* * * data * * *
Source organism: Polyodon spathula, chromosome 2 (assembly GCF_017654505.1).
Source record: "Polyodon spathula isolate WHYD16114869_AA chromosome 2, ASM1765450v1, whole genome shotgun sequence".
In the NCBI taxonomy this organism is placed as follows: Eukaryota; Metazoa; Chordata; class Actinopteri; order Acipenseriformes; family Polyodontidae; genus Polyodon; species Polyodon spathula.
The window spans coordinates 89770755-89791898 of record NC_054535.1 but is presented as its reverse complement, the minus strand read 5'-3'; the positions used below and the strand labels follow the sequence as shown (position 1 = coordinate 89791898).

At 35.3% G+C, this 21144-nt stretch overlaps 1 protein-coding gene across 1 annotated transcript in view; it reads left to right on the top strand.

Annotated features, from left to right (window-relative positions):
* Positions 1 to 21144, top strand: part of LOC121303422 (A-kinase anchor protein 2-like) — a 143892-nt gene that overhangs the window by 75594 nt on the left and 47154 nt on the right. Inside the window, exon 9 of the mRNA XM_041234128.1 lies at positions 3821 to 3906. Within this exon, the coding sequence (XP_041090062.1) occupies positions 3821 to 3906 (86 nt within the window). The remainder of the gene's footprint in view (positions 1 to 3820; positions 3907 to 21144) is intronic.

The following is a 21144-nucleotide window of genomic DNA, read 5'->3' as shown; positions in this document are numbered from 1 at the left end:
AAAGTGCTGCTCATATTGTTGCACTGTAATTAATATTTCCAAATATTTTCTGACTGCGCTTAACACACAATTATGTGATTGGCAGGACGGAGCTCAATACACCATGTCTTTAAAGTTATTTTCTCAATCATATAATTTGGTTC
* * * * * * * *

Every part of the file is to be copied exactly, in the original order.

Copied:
Source organism: Polyodon spathula, chromosome 2 (assembly GCF_017654505.1).
Source record: "Polyodon spathula isolate WHYD16114869_AA chromosome 2, ASM1765450v1, whole genome shotgun sequence".
In the NCBI taxonomy this organism is placed as follows: Eukaryota; Metazoa; Chordata; class Actinopteri; order Acipenseriformes; family Polyodontidae; genus Polyodon; species Polyodon spathula.
The window spans coordinates 89770755-89791898 of record NC_054535.1 but is presented as its reverse complement, the minus strand read 5'-3'; the positions used below and the strand labels follow the sequence as shown (position 1 = coordinate 89791898).

At 35.3% G+C, this 21144-nt stretch overlaps 1 protein-coding gene across 1 annotated transcript in view; it reads left to right on the top strand.

Annotated features, from left to right (window-relative positions):
* Positions 1 to 21144, top strand: part of LOC121303422 (A-kinase anchor protein 2-like) — a 143892-nt gene that overhangs the window by 75594 nt on the left and 47154 nt on the right. Inside the window, exon 9 of the mRNA XM_041234128.1 lies at positions 3821 to 3906. Within this exon, the coding sequence (XP_041090062.1) occupies positions 3821 to 3906 (86 nt within the window). The remainder of the gene's footprint in view (positions 1 to 3820; positions 3907 to 21144) is intronic.

The following is a 21144-nucleotide window of genomic DNA, read 5'->3' as shown; positions in this document are numbered from 1 at the left end:
AAAGTGCTGCTCATATTGTTGCACTGTAATTAATATTTCCAAATATTTTCTGACTGCGCTTAACACACAATTATGTGATTGGCAGGACGGAGCTCAATACACCATGTCTTTAAAGTTATTTTCTCAATCATATAATTTGGTTC